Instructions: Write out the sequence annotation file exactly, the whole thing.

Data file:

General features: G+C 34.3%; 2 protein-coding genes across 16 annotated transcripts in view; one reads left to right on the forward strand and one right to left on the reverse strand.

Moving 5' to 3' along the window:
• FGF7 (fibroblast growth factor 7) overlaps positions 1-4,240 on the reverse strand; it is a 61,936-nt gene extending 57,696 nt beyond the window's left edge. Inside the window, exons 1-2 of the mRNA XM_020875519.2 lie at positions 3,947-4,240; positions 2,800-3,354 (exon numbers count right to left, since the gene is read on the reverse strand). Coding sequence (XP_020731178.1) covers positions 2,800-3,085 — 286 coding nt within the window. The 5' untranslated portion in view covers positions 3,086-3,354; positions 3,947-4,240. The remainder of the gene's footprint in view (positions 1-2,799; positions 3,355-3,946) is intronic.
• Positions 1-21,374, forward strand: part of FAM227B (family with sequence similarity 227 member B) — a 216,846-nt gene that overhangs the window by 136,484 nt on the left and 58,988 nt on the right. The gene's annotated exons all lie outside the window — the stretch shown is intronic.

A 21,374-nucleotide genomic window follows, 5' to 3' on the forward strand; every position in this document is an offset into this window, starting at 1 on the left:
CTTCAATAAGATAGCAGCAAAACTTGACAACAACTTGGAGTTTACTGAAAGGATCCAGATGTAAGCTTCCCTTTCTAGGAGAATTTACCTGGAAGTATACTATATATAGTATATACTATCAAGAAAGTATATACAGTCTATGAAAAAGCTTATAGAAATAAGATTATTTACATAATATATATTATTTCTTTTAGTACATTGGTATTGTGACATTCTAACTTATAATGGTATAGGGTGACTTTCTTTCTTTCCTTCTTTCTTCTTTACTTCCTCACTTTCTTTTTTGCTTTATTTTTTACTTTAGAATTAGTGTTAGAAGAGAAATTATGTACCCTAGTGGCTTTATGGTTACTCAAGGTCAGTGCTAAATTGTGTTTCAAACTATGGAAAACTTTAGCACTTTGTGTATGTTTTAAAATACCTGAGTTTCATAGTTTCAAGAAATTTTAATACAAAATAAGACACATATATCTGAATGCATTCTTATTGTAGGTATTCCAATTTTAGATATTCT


General features: G+C 34.3%; 2 protein-coding genes across 16 annotated transcripts in view; one reads left to right on the forward strand and one right to left on the reverse strand.

Moving 5' to 3' along the window:
• FGF7 (fibroblast growth factor 7) overlaps positions 1-4,240 on the reverse strand; it is a 61,936-nt gene extending 57,696 nt beyond the window's left edge. Inside the window, exons 1-2 of the mRNA XM_020875519.2 lie at positions 3,947-4,240; positions 2,800-3,354 (exon numbers count right to left, since the gene is read on the reverse strand). Coding sequence (XP_020731178.1) covers positions 2,800-3,085 — 286 coding nt within the window. The 5' untranslated portion in view covers positions 3,086-3,354; positions 3,947-4,240. The remainder of the gene's footprint in view (positions 1-2,799; positions 3,355-3,946) is intronic.
• Positions 1-21,374, forward strand: part of FAM227B (family with sequence similarity 227 member B) — a 216,846-nt gene that overhangs the window by 136,484 nt on the left and 58,988 nt on the right. The gene's annotated exons all lie outside the window — the stretch shown is intronic.

A 21,374-nucleotide genomic window follows, 5' to 3' on the forward strand; every position in this document is an offset into this window, starting at 1 on the left:
CTTCAATAAGATAGCAGCAAAACTTGACAACAACTTGGAGTTTACTGAAAGGATCCAGATGTAAGCTTCCCTTTCTAGGAGAATTTACCTGGAAGTATACTATATATAGTATATACTATCAAGAAAGTATATACAGTCTATGAAAAAGCTTATAGAAATAAGATTATTTACATAATATATATTATTTCTTTTAGTACATTGGTATTGTGACATTCTAACTTATAATGGTATAGGGTGACTTTCTTTCTTTCCTTCTTTCTTCTTTACTTCCTCACTTTCTTTTTTGCTTTATTTTTTACTTTAGAATTAGTGTTAGAAGAGAAATTATGTACCCTAGTGGCTTTATGGTTACTCAAGGTCAGTGCTAAATTGTGTTTCAAACTATGGAAAACTTTAGCACTTTGTGTATGTTTTAAAATACCTGAGTTTCATAGTTTCAAGAAATTTTAATACAAAATAAGACACATATATCTGAATGCATTCTTATTGTAGGTATTCCAATTTTAGATATTCT